springfield ga folk victorian house photograph copyright brian brown vanishing south georgia usa 2009

 

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Jones-Smith House, Circa 1833, Springfield

springfield ga vernacular federal house photograph copyright brian brown vanishing south georgia usa 2009

I’ve been fascinated by this house since I first saw it. Likely among the oldest in Springfield, it appears to be of the transitional Federal style. The date may well be earlier than 1833 but further confirmation is needed.

springfield ga vernacular federal style house photograph copyright brian brown vanishing south georgia usa 2009

Thanks to Kenneth Dixon, who does such wonderful research on the families and dwellings in this section of Georgia, for the identification. He shares this description from Images of America: Effingham County: The Jones-Smith House in Springfield. The Jones-Smith House, built in the early 1800s near the courthouse, was owned by the Jones family in early Springfield. It was said that Brad Jones was hung for being sympathetic to the Northern cause in the 1860s. The house was operated as a “public house” during the 1830s. Later, Mrs. Ethelyn Mock bought the home and passed ownership to her daughter Monteen

 

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Ramsey House, 1831, Springfield

springfield ga ramsey house photograph copyright brian brown vanishing south georgia usa 2009

Susan McDermott writes: My Mom is Carolyn Ramsey. She is 91 years and this is her home. I just wrote a 150 page paper interviewing Mom and the life style back in the “golden era” supplementing it with photo’s my grandfather Harry Ramsey and father Edward McGinness shot as early as the 1920’s through Late Mid Century. The lot 21 for this home was purchased by Reverend J.S. Olcott in 1830 for $25. He was one of the earliest Methodist Ministers in the Goshen Church that transformed into the Methodist Faith after the Revolutionary War. Olcott sold it in March 1835 with a court house record of a house built on the Lot. Unfortunately a Court House fire destroyed records from 1885-1918. A Washington DC 1921 fire destroyed many of the Census in 1880 and 1890 too. Senator H.N. Ramsey and Mayor of Springfield (1918-1924) purchased this home in January 1927. The unverified family word passed through the generations is Major General Slocum stayed here on the March to the Sea and his horses stayed in the Breezeway. I think Springfield was six houses back then. The original 1831 floor is still underneath the 1927 more refined floor. Carolyn’s Grandfather told her they were just too damaged from the War and horses. Dr. William H Wilson owned the home at the time of the Civil War and opened it up as a hospital per Otto Snooks from the below 1999 Article. Mom says there were two ovens built in the back yard during the war. The News Article “Springfield Bicentennial Celebration Essays” from the Effingham Herald on May 12, 1999 Acknowledges Mr. Mack C. Wilson II, as a post Civil War resident, who “re-built” this house. Adding amazing structural stability – many additional piers to the foundation. The house is solid with little signs of its age inside. He rebuilt the fireplaces, attached a kitchen, pantry, side porch. Upstairs was a loft with a ladder. Mack C. Wilson added a wall for the Master bedroom over the Parlor and an upstairs firebox in the chimney that he moved to the exterior and I believe he reused the same 1831 brick. The house was originally three rooms up and downstairs. Facing the house on the left side he added a wall dividing the downstairs room in two. The original fireplace then straddled between both rooms could not function, was removed and he built the center fireplace with 4 openings. I believe he replaced the siding too.The original 1831 walls are hand hewn Cypresswood panels one board thick. The studs are 4″ x 4″ with corner bracing. My Father removed the beaverboard in the 1980’s to find a plaster & lathe surprise underneath. After removing all that he photographed the amazing 1831 structure of this home. Tell-tale signs are left…the original door to the Parlor is now under the staircase and part of the wall. The two 1831 fireplaces originally were inside on each end the house… our ceilings shows exactly where!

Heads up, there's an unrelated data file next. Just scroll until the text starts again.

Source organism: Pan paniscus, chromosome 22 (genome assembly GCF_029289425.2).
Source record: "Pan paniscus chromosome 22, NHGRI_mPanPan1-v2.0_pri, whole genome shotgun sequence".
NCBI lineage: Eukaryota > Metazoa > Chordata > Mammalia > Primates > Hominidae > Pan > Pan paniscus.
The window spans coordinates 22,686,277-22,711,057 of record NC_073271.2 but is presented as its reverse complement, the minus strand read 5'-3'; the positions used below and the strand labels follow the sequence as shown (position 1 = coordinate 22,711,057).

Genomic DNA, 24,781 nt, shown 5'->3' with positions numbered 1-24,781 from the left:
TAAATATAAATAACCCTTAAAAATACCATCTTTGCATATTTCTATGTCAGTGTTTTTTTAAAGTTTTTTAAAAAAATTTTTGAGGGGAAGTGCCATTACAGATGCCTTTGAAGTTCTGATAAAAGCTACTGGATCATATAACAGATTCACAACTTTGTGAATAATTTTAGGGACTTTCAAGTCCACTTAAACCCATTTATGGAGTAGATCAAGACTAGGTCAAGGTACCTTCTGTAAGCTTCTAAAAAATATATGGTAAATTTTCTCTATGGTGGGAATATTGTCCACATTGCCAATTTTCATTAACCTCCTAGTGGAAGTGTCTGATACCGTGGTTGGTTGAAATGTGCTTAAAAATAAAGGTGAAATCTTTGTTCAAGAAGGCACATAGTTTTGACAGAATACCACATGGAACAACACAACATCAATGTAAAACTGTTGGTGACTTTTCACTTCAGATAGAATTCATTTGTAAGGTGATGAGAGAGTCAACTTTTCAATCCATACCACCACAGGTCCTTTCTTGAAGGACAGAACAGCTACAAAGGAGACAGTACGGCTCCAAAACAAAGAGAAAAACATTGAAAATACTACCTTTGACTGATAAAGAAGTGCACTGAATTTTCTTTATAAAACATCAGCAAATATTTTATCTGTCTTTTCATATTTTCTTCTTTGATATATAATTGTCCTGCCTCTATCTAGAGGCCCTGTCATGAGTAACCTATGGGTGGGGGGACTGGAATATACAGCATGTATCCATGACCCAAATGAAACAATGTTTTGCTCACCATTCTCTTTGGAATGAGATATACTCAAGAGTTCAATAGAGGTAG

The second major remodel came in 1921 by then owner E.G. Morgan.He completely rebuilt the front house exterior facade to Craftsman style seen in the square battened columns and Modillion like rafters and eaves. There is Neoclassical Revival inspired Portico and gable ends. He changed windows to single-pane double hung Craftsman style windows, added a wall upstairs dividing the room in two like downstairs and added a firebox for the front bedroom.

The era of Electricity and for sure the Plumbing was My Great Grandfather’s project during the early 1930’s…This is a good place to stop. I would like to find Union Soldiers letters that may substantiate Major General Slocum’s stopping point in Springfield.